|Publication number||US6365375 B1|
|Application number||US 09/270,933|
|Publication date||Apr 2, 2002|
|Filing date||Mar 16, 1999|
|Priority date||Mar 26, 1998|
|Also published as||DE19813317A1, EP0957177A2, EP0957177A3, US20020160404|
|Publication number||09270933, 270933, US 6365375 B1, US 6365375B1, US-B1-6365375, US6365375 B1, US6365375B1|
|Inventors||Wolfgang Dietmaier, Josef Ruschoff|
|Original Assignee||Wolfgang Dietmaier, Josef Ruschoff|
|Export Citation||BiBTeX, EndNote, RefMan|
|Patent Citations (2), Non-Patent Citations (2), Referenced by (81), Classifications (7), Legal Events (4)|
|External Links: USPTO, USPTO Assignment, Espacenet|
The present application claims priority to German Patent Application No. 198 13 317.0, filed Mar. 26, 1998.
1. Field of the Invention
The invention provides an improved method of “whole genome amplification” (WGA) that is suitable for performing DNA analysis starting with just one or a few cells. The improvement of the method basically lies in the fact that, to amplify the DNA, a mixture of two DNA polymerases is used, at least one of which possesses 3′-5′ exonuclease activity.
2. Description of Related Art
WGA methods are especially important in the field of differential tumor diagnostics. The goal of differential tumor diagnostics at the molecular level is to analyze nucleic acid samples from single cells or cell populations that contain no non-malignant cells (Emmert-Buck et al., 1996; Böhm and Wielang, 1997). To obtain the appropriate samples, therefore, cell sorting methods (Abeln et al., 1994, Barret et al., 1996), microdissection methods (Shibata et al., 1992, Shibata et al., 1993, Emmert-Buck et al., 1994, Noguchi et al., 1994, Zhuang et al., 1995, Böhm et al., 1997), and laser microdissection (Schütze and Clement-Sengewald, 1994) are used with increasing frequency.
Especially sensitive methods of nucleic acid amplification are required before a molecular analysis of single cells or populations of a few cells can be performed, however. According to the prior art, methods of “whole genome amplification” (WGA) are especially well-suited for this application. These are methods that comprise two consecutive amplification reactions. The first amplification reaction is carried out using randomized primers, and the second amplification is carried out using specific primers. WGA can be used, for instance, to diagnose hereditary diseases as part of pre-implantation diagnostic testing of biopsied blastomere cells (Kristianson et al., 1994, Snabes et al., 1994, van der Veyer et al., 1995), or as part of prenatal diagnostic testing of nucleated erythrocytes in maternal blood (Sekizawa et al., 1996).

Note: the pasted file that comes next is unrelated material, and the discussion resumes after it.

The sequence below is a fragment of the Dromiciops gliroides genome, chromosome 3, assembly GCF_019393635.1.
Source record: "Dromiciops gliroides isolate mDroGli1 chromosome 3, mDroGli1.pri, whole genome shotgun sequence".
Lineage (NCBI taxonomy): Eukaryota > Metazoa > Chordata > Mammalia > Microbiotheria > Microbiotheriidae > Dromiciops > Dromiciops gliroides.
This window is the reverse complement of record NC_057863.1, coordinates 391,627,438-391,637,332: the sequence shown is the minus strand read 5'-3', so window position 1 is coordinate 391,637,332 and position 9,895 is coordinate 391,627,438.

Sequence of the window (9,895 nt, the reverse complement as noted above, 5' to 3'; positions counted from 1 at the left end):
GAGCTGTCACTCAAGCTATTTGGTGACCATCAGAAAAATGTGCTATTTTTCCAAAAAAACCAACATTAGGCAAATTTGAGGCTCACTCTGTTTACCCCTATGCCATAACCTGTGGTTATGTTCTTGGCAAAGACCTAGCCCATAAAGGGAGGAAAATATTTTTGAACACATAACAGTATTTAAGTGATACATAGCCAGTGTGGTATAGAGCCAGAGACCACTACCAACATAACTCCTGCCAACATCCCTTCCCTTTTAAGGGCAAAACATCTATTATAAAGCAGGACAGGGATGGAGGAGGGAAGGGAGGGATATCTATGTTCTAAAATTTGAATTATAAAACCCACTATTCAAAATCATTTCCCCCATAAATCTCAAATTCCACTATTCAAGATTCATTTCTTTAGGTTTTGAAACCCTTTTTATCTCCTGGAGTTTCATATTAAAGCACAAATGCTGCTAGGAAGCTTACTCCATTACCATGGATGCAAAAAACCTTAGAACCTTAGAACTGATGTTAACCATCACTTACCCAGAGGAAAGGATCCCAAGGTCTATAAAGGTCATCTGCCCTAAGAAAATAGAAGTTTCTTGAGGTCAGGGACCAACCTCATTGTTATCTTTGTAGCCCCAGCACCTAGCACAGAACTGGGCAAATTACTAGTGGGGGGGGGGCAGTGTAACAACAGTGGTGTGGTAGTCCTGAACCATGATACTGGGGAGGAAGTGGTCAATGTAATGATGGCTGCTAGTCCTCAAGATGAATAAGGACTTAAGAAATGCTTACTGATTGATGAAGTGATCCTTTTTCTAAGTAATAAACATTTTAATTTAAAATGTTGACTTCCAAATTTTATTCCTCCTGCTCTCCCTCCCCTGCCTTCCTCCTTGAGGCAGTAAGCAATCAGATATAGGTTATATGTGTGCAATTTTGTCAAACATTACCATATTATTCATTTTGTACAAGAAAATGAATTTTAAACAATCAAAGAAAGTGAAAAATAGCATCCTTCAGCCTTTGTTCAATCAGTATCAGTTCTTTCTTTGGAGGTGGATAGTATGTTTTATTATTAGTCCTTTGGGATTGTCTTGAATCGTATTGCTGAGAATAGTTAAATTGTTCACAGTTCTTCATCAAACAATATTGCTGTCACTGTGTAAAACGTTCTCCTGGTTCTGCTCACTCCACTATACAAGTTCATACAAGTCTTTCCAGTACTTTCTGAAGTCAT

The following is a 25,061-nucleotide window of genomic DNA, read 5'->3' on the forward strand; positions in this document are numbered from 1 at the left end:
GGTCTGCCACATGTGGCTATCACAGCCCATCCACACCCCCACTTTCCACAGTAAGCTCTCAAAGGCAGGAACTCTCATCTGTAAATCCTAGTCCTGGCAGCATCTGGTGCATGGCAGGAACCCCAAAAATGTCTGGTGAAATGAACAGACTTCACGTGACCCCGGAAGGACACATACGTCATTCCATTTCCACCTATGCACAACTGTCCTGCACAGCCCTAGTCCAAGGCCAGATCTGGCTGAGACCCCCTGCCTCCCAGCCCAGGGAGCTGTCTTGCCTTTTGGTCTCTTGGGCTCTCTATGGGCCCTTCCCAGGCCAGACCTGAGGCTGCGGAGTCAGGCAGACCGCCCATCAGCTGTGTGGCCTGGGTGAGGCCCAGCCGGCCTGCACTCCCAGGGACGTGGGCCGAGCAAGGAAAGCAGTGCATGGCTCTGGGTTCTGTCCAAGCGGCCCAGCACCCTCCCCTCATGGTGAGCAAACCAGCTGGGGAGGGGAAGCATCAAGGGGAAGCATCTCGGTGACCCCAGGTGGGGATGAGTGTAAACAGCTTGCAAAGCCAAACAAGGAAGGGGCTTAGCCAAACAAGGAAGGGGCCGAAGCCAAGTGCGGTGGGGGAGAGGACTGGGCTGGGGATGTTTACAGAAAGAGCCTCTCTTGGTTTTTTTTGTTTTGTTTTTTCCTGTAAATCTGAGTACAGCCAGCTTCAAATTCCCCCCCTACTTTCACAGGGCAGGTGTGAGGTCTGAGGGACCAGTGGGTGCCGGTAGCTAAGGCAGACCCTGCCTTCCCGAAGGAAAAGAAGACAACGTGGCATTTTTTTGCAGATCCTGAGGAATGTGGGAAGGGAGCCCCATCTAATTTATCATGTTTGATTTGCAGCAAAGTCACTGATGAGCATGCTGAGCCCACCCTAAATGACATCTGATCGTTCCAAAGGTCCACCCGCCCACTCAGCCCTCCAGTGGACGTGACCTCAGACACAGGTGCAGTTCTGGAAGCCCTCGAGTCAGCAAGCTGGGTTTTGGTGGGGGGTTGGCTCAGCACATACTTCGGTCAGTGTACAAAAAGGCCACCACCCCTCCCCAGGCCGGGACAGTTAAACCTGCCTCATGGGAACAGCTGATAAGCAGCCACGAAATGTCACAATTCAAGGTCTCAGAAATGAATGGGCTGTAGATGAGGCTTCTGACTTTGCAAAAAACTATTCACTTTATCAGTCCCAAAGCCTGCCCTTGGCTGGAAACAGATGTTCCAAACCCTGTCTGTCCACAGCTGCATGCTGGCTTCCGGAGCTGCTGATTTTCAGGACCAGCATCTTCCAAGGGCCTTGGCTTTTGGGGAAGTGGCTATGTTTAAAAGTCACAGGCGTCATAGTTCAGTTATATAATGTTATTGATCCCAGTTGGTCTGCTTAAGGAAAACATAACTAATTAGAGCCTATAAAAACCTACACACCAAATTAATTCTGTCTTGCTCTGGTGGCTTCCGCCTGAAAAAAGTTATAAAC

According to the prior art, WGA is usually used to analyze microsatellites in tumor biopsies to detect microsatellite instability or the loss of heterozygosity. According to the prior art, the analyzed sample must contain so many cells, however, that a quantitatively disproportionate amplification of individual alleles caused by accidental preparation artifacts is ruled out (Zhang et al., 1992, Barret et al., 1995, Cheung and Nelson, 1996, Faulkner and Leigh, 1998). For instance, a batch of about 1,000 cells was investigated in a microsatellite analysis of FACS-sorted aneuploidal esophageal tumor cells (Barret et al., 1995).